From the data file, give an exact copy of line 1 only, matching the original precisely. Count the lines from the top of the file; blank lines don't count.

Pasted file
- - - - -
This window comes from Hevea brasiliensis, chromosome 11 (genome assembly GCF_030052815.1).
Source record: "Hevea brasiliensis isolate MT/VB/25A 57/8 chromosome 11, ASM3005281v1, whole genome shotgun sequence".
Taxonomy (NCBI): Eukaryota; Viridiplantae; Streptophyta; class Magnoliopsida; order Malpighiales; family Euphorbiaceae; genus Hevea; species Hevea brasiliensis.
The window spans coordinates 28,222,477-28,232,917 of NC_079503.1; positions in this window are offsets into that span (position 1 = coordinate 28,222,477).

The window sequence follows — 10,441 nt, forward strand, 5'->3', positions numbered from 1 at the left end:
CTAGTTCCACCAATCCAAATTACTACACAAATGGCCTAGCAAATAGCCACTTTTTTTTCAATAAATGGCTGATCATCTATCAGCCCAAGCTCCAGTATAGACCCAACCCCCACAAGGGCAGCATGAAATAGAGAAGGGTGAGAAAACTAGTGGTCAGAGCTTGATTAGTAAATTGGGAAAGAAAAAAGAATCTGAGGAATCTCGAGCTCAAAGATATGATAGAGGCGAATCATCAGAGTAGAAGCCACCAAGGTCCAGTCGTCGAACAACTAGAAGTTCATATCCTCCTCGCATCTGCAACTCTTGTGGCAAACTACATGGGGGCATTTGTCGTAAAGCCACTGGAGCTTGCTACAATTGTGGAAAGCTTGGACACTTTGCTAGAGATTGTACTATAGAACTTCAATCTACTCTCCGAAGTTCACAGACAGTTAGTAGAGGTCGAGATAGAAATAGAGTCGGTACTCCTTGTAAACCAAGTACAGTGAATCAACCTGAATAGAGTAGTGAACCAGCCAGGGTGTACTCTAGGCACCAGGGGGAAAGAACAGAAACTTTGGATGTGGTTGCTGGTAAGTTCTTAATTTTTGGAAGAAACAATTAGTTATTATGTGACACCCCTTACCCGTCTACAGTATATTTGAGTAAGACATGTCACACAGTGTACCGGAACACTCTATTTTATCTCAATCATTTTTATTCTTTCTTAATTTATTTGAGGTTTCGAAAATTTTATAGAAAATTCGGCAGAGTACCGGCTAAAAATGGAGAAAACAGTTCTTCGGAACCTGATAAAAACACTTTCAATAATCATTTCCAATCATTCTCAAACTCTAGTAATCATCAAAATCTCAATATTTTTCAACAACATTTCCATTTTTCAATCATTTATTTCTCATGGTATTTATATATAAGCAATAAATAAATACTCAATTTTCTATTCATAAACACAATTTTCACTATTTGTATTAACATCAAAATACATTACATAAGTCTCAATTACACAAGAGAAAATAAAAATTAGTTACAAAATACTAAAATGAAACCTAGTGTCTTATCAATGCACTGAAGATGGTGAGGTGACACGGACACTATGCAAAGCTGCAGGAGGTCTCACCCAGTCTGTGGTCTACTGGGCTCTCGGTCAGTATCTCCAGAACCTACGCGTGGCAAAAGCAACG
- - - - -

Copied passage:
This window comes from Hevea brasiliensis, chromosome 11 (genome assembly GCF_030052815.1).